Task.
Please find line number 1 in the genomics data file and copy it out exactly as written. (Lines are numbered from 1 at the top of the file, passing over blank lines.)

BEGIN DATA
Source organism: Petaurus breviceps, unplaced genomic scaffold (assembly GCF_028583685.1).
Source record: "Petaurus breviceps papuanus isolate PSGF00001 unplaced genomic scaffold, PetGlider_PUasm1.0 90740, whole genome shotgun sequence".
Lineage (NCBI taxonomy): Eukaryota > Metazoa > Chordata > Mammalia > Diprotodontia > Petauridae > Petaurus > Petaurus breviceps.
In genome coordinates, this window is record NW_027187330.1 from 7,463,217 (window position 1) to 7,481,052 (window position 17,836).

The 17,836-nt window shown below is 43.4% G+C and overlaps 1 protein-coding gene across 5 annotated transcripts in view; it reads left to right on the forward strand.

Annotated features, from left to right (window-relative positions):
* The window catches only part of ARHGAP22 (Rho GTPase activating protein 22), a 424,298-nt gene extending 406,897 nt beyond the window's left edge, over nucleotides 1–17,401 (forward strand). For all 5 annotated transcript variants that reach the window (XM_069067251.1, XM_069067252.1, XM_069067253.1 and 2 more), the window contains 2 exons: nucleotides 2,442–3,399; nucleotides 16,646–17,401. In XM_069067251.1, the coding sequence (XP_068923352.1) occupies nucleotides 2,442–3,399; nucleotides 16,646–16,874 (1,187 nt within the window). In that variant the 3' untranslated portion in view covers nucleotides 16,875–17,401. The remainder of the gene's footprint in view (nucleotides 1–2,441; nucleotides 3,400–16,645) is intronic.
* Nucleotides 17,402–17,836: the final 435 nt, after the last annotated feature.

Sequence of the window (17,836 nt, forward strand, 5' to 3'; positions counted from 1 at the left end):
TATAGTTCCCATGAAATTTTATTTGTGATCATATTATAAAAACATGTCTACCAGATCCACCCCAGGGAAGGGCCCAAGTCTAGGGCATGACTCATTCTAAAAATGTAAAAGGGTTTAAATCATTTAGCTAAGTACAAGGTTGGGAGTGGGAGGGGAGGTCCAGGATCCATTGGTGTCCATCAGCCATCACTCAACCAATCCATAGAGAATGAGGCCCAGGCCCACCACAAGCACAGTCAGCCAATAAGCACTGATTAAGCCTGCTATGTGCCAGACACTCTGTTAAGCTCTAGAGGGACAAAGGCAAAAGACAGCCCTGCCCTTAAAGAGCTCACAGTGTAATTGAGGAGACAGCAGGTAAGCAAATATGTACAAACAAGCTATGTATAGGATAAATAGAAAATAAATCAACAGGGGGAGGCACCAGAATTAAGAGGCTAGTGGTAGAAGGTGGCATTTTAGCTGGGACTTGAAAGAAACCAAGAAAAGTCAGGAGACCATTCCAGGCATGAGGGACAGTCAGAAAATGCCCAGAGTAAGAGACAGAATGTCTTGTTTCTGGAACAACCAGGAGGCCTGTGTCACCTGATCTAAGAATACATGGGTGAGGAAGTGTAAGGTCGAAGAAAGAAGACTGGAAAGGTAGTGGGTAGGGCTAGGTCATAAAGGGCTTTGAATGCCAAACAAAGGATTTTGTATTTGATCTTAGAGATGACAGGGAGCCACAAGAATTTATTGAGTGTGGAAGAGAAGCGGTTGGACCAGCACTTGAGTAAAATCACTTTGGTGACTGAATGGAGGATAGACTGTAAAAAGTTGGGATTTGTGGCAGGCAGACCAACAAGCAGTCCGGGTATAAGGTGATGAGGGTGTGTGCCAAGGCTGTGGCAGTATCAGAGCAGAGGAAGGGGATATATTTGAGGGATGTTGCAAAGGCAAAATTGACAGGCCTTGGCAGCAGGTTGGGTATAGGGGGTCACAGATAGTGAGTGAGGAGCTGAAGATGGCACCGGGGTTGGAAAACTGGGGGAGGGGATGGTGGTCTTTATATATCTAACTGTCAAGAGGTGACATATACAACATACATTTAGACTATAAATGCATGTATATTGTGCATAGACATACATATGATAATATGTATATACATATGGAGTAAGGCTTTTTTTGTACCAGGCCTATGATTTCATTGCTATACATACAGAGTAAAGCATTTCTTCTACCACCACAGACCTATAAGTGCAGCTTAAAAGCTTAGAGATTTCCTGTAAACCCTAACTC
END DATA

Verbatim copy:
Source organism: Petaurus breviceps, unplaced genomic scaffold (assembly GCF_028583685.1).